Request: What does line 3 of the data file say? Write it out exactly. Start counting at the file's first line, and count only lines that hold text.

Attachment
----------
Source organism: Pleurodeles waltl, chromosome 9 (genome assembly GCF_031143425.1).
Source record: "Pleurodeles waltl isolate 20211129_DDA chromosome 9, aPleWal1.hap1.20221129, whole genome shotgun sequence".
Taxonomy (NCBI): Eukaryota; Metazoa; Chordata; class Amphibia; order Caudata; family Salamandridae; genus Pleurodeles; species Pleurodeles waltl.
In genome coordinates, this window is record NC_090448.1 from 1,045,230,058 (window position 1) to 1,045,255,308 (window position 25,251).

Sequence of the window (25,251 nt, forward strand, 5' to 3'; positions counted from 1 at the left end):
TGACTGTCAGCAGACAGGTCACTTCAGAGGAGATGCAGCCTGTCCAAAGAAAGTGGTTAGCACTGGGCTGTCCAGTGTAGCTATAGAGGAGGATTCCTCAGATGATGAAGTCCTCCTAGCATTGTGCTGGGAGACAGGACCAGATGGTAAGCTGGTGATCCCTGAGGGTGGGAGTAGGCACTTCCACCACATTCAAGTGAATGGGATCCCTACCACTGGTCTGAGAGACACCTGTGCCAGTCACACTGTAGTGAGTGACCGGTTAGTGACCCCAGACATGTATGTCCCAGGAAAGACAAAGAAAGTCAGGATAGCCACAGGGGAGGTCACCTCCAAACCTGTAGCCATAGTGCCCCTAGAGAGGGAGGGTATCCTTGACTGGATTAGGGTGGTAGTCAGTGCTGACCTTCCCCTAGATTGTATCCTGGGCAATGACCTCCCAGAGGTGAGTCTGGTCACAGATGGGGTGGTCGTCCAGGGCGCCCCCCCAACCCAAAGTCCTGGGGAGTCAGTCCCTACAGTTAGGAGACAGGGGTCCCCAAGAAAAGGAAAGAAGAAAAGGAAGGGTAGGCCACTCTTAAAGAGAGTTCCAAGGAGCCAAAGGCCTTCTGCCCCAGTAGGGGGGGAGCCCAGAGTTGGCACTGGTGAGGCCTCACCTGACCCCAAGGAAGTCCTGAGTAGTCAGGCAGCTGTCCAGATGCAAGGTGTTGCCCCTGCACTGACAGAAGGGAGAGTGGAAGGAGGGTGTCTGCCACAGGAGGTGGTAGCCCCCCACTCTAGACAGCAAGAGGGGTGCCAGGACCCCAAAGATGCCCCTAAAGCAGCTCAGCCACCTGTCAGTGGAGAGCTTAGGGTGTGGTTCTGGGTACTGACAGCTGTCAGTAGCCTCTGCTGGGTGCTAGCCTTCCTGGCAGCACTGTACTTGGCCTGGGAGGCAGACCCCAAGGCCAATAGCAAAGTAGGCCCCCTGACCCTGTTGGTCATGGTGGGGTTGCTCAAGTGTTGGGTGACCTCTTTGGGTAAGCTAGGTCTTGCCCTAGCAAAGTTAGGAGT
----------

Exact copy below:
Taxonomy (NCBI): Eukaryota; Metazoa; Chordata; class Amphibia; order Caudata; family Salamandridae; genus Pleurodeles; species Pleurodeles waltl.